Some precious old blocks of ancient vine Grenache still remain after a government sponsored program to cull unproductive vineyards during the 1980s. Yielding excruciatingly small harvests of the most characterful fruit, these wizzened old veterans deliver small batch vintages which are evocative of the old world classics from Cotes du Rhone. The enduring Wirra Wirra were established 1894, their eclectic range belies the splendour of small parcels which are separately handled and bottled for exclusive release. The Absconder draws fruit from vines planted a century ago, it merits a breathing and decant, an articulation about the sublime excellence of old vine.. The compelling case for old vines grenache»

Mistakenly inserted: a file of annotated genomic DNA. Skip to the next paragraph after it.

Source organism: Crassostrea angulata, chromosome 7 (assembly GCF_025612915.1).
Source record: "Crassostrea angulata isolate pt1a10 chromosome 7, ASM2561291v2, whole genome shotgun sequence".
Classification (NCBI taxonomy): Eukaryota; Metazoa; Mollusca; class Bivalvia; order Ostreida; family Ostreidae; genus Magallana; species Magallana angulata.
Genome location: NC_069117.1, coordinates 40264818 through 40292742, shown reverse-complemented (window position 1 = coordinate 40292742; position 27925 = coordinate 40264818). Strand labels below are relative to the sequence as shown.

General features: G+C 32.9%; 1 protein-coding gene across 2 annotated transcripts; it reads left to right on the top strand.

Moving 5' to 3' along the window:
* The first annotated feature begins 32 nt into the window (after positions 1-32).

Established 1976, Clairault are one of the pioneering estates on Margaret River. A tastefully limited range, from elite vineyards within the very dress circle of prestigious wineries at the heart of Margaret River's most illustrious precincts, Wilyabrup, Yallingup and Karridale. These are the dearest winegrowing terroirs in the Australian west, a place of auspicious soils and stimulating climes, the motherlode of environmentals which yield the most august vintages on the continent. The team at Clairault take a decidedly pastoral approach, biodynamically grown and environmentally sound, a sanctuary to native flora and fauna, their vineyards are managed to a.. The kindly cabernet of clairault»

Henschke Hill of Grace CONFIRM VINTAGE

Shiraz Eden Valley South Australia